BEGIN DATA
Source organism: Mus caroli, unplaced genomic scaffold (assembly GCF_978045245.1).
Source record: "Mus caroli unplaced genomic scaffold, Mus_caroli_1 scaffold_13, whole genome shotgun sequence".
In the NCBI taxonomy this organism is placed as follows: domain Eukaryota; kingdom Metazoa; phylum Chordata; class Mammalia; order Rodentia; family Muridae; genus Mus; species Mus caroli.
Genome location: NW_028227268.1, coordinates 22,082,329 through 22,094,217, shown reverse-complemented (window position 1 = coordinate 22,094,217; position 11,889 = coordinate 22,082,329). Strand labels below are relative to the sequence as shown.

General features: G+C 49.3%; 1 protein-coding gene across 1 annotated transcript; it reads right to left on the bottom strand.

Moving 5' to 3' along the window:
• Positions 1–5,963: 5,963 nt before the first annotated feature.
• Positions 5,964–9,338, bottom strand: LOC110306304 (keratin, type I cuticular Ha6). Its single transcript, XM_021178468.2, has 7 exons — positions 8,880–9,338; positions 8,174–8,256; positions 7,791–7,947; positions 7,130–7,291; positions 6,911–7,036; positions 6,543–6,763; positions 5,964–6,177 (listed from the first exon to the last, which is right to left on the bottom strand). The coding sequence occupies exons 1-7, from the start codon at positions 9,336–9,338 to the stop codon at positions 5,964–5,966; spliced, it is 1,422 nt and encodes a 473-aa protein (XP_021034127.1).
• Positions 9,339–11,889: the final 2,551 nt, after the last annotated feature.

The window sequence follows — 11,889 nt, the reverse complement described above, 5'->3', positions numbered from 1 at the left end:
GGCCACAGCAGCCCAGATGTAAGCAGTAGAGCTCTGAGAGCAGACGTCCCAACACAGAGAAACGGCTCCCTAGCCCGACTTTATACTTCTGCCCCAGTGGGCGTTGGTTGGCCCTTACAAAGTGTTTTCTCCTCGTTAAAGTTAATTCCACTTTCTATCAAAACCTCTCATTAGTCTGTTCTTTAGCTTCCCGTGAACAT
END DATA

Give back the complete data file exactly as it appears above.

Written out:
Source organism: Mus caroli, unplaced genomic scaffold (assembly GCF_978045245.1).
Source record: "Mus caroli unplaced genomic scaffold, Mus_caroli_1 scaffold_13, whole genome shotgun sequence".
In the NCBI taxonomy this organism is placed as follows: domain Eukaryota; kingdom Metazoa; phylum Chordata; class Mammalia; order Rodentia; family Muridae; genus Mus; species Mus caroli.
Genome location: NW_028227268.1, coordinates 22,082,329 through 22,094,217, shown reverse-complemented (window position 1 = coordinate 22,094,217; position 11,889 = coordinate 22,082,329). Strand labels below are relative to the sequence as shown.

General features: G+C 49.3%; 1 protein-coding gene across 1 annotated transcript; it reads right to left on the bottom strand.

Moving 5' to 3' along the window:
• Positions 1–5,963: 5,963 nt before the first annotated feature.
• Positions 5,964–9,338, bottom strand: LOC110306304 (keratin, type I cuticular Ha6). Its single transcript, XM_021178468.2, has 7 exons — positions 8,880–9,338; positions 8,174–8,256; positions 7,791–7,947; positions 7,130–7,291; positions 6,911–7,036; positions 6,543–6,763; positions 5,964–6,177 (listed from the first exon to the last, which is right to left on the bottom strand). The coding sequence occupies exons 1-7, from the start codon at positions 9,336–9,338 to the stop codon at positions 5,964–5,966; spliced, it is 1,422 nt and encodes a 473-aa protein (XP_021034127.1).
• Positions 9,339–11,889: the final 2,551 nt, after the last annotated feature.

The window sequence follows — 11,889 nt, the reverse complement described above, 5'->3', positions numbered from 1 at the left end:
GGCCACAGCAGCCCAGATGTAAGCAGTAGAGCTCTGAGAGCAGACGTCCCAACACAGAGAAACGGCTCCCTAGCCCGACTTTATACTTCTGCCCCAGTGGGCGTTGGTTGGCCCTTACAAAGTGTTTTCTCCTCGTTAAAGTTAATTCCACTTTCTATCAAAACCTCTCATTAGTCTGTTCTTTAGCTTCCCGTGAACAT